Heller: It’s been something special for me – it’s almost like a God-sent. Coming from Upper Iowa where we had limited resources and really had to make the most of everything we had and then at Northern Iowa a far worse situation where the budget was the worst in the league by maybe a hundred grand and I was raising a hundred thousand just to play the season, and all the work we had to do off the field. Taking care of the field – it wasn’t ours, it was a city field. So we would make it nice and then a summer team would come tear it up and then you’d have to go fix it again. We had no real sales. All the little things you had to do to just survive and then only having seven in-state scholarships – it was a battle. And then to have them drop the program after we felt that we had done everything we could and did this entire extra work and were the best team players in the department. Our kids were doing the right things off the field in the community and in the classroom. And then just to say “Ah, we’re just going to drop baseball.” Gone. And really give us no warning. It was a kick in the face. And then to get the job down here where we are fully funded and I work in an athletic department that is very supportive and don’t have to spend 90 percent of my time fundraising. We have a nice new field and an athletic director that’s a baseball guy. It’s just been, for me, what I’ve always wanted. What I would consider a fair chance. To a lot of people they felt like, “Indiana State? They’re the bottom rung from a budget standpoint in the Missouri Valley.” But compared to what I did have, I felt like I had won the lottery. So I think I was the perfect pick for their coach. A lot of guys who maybe were at some BCS schools would have thought that this was a pretty rough job. But to me it’s a great job. Indiana is a state that has a solid base to recruit. There are a lot of good players in Indiana. We border Illinois, so there’s a ton of players there. I can recruit locally. I mean, this past year I think I had five – maybe six guys right from Terre Haute on our team, which made it a lot of fun on a 40-win season and a conference championship. The people in town were really supportive because of the local kids. Anyway, it’s just been a great fit for me.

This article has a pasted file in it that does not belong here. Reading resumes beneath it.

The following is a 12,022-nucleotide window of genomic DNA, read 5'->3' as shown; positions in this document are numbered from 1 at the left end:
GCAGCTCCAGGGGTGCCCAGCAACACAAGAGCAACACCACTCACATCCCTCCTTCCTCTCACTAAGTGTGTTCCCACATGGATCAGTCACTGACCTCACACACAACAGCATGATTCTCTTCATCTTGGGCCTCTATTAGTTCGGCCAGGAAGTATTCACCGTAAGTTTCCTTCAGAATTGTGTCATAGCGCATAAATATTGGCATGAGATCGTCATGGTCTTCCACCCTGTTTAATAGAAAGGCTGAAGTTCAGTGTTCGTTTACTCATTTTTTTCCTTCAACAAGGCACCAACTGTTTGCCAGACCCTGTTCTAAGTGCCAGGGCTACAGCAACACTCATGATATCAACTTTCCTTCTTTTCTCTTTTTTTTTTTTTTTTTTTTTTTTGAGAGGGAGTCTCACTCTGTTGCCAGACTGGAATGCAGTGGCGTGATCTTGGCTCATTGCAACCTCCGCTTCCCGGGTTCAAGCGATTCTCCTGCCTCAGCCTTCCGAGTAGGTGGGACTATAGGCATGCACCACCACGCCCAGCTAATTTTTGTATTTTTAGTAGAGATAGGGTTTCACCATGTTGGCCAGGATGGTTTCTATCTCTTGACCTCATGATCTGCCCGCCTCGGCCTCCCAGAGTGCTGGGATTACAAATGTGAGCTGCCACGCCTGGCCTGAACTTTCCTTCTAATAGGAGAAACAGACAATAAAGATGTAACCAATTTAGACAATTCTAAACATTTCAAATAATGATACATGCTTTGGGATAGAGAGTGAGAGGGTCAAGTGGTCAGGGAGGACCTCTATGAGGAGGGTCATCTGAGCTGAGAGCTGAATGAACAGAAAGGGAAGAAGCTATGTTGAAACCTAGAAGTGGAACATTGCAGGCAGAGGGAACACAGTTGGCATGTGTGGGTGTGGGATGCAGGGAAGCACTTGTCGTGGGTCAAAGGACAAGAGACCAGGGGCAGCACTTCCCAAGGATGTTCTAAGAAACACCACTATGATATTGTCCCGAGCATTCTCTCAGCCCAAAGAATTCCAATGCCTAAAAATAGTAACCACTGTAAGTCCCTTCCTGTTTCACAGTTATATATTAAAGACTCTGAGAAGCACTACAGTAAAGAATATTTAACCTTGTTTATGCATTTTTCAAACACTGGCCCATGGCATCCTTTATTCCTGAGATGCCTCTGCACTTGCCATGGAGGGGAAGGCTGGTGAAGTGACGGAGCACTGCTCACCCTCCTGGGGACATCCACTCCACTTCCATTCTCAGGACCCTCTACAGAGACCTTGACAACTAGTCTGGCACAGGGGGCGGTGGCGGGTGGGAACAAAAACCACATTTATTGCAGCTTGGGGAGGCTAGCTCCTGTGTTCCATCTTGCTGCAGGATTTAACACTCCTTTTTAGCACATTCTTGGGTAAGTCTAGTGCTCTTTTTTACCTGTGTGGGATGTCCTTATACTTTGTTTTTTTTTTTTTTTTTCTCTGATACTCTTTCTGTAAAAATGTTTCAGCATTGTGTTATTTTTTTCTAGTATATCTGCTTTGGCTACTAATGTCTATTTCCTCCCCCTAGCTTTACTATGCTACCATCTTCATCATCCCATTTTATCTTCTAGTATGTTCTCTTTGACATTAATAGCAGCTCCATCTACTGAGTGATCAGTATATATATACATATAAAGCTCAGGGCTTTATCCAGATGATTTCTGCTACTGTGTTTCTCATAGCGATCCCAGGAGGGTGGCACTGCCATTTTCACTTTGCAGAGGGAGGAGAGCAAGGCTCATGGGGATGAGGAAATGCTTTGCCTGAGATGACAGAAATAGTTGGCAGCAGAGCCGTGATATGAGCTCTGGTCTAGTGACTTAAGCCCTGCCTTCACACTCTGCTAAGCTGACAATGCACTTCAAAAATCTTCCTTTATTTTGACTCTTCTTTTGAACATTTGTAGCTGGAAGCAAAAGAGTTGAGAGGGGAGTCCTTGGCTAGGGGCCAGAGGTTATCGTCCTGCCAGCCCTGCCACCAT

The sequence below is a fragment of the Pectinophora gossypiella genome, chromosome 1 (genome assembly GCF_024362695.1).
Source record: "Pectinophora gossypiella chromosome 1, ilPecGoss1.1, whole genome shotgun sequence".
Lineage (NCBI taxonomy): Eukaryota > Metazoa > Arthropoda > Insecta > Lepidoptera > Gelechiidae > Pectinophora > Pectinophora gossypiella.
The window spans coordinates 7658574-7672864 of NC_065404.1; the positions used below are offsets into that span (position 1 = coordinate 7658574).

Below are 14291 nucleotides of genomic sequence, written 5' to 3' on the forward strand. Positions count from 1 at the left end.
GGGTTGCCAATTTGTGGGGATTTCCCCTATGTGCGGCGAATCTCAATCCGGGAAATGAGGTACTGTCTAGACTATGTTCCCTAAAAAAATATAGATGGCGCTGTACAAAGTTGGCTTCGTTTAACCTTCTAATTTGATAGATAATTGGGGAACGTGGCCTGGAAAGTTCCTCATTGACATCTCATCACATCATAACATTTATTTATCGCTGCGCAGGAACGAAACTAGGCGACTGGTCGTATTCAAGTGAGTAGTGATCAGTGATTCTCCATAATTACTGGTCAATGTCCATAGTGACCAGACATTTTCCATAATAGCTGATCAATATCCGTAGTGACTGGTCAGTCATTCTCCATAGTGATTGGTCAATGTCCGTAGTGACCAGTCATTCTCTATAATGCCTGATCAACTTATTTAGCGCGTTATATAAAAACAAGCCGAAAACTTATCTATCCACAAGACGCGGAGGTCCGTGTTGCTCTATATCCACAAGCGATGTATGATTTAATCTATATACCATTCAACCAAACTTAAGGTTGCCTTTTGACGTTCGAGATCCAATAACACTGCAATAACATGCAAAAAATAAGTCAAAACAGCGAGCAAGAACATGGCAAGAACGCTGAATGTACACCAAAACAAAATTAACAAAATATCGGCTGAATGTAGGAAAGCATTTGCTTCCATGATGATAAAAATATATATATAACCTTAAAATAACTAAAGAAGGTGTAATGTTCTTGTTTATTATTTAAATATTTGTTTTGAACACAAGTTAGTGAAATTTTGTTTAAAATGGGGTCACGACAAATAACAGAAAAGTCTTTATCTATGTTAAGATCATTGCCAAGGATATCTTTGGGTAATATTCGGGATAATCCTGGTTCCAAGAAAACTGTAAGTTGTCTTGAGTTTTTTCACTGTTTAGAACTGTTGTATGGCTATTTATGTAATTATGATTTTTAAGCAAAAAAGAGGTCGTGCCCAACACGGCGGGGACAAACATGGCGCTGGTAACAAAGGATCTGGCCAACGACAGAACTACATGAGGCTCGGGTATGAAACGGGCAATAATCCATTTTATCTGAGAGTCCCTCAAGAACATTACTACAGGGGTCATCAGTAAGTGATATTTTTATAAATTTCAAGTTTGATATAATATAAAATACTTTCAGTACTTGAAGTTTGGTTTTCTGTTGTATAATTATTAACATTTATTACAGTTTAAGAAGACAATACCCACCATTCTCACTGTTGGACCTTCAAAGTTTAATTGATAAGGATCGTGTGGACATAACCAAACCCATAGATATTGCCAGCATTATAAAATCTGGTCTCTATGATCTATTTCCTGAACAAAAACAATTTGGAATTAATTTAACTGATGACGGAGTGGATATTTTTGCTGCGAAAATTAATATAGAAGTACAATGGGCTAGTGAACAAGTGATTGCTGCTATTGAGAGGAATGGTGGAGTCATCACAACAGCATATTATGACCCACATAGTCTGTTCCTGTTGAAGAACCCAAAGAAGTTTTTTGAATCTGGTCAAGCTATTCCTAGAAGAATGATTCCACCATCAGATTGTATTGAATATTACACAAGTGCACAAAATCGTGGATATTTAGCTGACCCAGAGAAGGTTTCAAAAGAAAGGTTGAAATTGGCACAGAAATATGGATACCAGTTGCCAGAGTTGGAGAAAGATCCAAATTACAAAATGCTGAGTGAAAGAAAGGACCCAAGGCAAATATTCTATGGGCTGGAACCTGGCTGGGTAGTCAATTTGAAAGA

LPM: Great. So, two quick questions to finish up. And the first one will probably be short because no one likes to “toot their own horn” or pat themselves on the back. But I’m going to ask it. As a coach, how would you think that players – past or present – and coaches would describe you if asked?